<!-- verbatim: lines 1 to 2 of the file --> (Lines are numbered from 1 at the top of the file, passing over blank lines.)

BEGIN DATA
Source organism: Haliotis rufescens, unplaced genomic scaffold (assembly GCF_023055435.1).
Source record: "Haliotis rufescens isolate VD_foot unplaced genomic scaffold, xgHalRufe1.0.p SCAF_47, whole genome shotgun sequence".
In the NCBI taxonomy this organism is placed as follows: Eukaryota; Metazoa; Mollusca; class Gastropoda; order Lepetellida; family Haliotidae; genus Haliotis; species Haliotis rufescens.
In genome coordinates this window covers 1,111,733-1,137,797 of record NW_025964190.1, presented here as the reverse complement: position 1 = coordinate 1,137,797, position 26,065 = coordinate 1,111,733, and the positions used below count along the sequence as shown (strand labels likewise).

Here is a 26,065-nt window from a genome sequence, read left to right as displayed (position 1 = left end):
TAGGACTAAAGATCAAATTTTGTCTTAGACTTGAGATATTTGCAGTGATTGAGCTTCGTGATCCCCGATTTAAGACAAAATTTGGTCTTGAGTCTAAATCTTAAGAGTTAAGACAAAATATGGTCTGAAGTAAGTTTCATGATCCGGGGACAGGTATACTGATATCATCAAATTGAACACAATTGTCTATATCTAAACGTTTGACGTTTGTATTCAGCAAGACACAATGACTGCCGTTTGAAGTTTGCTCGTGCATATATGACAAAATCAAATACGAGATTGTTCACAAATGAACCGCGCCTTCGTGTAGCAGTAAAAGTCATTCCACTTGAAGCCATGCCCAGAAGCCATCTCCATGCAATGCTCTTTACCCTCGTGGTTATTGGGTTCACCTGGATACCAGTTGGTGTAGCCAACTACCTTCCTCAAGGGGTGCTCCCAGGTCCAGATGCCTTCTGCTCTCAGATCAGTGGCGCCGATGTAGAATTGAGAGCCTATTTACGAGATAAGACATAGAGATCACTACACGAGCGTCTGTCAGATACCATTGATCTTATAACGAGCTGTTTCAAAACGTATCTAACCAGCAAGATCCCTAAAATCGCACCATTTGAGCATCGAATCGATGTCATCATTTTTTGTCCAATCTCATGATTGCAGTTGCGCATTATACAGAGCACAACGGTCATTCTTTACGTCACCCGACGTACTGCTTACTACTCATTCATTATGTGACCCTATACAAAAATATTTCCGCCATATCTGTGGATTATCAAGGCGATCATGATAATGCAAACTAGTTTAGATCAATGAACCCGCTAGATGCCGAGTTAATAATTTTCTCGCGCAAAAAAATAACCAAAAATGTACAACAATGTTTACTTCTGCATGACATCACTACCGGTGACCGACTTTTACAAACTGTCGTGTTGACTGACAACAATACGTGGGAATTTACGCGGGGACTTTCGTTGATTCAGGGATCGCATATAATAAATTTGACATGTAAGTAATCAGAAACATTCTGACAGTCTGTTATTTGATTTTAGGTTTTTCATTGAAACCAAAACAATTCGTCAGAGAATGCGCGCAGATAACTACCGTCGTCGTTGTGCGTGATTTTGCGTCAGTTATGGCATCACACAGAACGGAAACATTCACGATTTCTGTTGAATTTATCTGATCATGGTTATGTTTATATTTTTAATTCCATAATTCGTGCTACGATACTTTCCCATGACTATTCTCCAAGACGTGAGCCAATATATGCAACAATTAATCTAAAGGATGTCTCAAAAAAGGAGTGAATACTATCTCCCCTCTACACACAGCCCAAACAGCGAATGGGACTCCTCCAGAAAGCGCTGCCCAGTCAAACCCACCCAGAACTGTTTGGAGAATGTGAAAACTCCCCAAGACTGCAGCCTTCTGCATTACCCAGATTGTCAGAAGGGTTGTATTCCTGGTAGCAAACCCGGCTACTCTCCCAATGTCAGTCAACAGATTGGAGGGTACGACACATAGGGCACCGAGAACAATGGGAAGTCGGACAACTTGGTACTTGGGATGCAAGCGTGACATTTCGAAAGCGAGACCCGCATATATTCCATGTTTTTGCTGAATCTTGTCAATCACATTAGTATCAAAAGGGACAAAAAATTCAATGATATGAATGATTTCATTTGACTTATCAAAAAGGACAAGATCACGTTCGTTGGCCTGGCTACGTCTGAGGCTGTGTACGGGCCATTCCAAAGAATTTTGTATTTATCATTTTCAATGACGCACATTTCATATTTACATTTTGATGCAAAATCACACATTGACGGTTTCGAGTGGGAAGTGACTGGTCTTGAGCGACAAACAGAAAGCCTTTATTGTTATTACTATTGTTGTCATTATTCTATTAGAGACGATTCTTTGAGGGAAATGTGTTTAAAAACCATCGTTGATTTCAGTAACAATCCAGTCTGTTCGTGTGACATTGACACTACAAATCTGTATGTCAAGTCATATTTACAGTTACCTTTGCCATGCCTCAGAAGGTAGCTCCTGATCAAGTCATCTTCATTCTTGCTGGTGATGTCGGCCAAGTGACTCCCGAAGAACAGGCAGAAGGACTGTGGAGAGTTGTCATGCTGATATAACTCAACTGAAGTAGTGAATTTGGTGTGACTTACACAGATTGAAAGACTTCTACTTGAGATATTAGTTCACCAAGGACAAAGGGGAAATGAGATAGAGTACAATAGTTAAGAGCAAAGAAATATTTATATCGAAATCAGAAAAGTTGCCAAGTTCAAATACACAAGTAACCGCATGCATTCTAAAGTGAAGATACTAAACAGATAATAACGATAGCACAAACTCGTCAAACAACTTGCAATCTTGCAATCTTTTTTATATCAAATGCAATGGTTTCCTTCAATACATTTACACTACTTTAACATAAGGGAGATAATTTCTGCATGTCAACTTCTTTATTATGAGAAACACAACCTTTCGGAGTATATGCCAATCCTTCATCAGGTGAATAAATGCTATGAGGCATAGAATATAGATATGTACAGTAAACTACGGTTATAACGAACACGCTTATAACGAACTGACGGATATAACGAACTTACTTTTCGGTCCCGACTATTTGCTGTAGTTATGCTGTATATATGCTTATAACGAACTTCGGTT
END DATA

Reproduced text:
Source organism: Haliotis rufescens, unplaced genomic scaffold (assembly GCF_023055435.1).
Source record: "Haliotis rufescens isolate VD_foot unplaced genomic scaffold, xgHalRufe1.0.p SCAF_47, whole genome shotgun sequence".